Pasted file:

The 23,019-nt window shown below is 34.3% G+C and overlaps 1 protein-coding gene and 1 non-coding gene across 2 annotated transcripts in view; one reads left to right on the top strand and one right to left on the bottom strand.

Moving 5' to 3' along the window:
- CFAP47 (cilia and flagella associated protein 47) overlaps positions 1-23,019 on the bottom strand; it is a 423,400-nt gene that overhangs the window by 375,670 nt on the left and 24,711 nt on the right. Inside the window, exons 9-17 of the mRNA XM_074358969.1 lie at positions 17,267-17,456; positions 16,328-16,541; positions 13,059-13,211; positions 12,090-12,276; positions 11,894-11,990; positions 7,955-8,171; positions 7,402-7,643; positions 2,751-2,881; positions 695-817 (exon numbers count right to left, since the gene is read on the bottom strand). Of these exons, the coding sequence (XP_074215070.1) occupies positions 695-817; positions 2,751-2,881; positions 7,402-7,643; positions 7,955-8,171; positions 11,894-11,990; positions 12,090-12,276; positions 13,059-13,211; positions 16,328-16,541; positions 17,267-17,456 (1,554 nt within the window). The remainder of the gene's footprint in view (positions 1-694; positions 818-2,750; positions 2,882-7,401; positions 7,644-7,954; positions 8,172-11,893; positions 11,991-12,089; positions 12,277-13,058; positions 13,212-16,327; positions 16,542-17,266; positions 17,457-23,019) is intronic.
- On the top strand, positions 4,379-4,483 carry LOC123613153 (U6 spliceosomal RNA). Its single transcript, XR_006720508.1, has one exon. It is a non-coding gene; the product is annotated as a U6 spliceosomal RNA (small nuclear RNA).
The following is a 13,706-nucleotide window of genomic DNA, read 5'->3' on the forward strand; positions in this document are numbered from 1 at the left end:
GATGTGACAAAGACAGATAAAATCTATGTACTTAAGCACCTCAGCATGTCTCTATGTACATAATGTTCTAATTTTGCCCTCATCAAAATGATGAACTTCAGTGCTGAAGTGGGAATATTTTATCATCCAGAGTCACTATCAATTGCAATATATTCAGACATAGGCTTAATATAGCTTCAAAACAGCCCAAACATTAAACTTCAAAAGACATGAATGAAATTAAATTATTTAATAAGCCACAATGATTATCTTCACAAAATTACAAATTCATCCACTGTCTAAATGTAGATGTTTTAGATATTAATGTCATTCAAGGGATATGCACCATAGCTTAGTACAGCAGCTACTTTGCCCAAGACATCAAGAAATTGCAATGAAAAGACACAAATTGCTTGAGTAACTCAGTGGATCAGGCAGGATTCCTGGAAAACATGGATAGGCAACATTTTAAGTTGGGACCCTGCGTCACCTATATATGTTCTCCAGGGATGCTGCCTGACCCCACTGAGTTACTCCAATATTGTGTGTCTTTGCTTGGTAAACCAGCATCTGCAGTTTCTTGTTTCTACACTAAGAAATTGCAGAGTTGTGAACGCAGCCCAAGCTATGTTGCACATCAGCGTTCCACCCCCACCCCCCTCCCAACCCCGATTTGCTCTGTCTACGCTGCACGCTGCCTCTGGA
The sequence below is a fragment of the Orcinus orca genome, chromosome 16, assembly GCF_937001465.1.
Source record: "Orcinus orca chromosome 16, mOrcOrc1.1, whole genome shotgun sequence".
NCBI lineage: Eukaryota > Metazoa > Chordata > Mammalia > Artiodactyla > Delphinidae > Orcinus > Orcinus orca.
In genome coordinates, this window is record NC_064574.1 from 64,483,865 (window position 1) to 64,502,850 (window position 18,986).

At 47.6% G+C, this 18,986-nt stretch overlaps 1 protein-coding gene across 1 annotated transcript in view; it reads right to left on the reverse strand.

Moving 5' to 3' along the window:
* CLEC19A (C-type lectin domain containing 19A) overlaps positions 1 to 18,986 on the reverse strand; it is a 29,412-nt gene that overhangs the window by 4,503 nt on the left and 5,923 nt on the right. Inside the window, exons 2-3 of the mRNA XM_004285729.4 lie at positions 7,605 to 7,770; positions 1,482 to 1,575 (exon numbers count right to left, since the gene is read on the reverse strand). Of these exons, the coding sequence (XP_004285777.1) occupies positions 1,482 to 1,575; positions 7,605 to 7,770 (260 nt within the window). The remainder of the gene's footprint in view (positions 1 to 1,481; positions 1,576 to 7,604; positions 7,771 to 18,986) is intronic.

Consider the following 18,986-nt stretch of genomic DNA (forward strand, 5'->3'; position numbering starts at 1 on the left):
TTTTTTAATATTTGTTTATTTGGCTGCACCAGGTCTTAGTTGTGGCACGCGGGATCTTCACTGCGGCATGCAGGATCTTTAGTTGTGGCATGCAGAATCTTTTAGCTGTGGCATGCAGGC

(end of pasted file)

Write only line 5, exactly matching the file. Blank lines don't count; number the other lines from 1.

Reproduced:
The following is a 13,706-nucleotide window of genomic DNA, read 5'->3' on the forward strand; positions in this document are numbered from 1 at the left end: